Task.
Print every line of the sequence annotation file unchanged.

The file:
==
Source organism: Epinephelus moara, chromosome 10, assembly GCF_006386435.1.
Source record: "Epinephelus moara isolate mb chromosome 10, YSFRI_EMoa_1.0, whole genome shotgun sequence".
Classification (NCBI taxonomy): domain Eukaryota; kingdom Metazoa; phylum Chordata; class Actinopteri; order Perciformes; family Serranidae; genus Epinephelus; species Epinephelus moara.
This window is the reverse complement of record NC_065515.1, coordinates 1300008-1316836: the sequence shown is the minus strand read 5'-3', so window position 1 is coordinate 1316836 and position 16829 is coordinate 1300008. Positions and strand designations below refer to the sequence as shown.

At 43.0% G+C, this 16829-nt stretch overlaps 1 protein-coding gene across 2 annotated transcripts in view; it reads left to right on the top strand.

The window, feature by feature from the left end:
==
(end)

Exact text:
Source organism: Epinephelus moara, chromosome 10, assembly GCF_006386435.1.
Source record: "Epinephelus moara isolate mb chromosome 10, YSFRI_EMoa_1.0, whole genome shotgun sequence".
Classification (NCBI taxonomy): domain Eukaryota; kingdom Metazoa; phylum Chordata; class Actinopteri; order Perciformes; family Serranidae; genus Epinephelus; species Epinephelus moara.
This window is the reverse complement of record NC_065515.1, coordinates 1300008-1316836: the sequence shown is the minus strand read 5'-3', so window position 1 is coordinate 1316836 and position 16829 is coordinate 1300008. Positions and strand designations below refer to the sequence as shown.

At 43.0% G+C, this 16829-nt stretch overlaps 1 protein-coding gene across 2 annotated transcripts in view; it reads left to right on the top strand.

The window, feature by feature from the left end: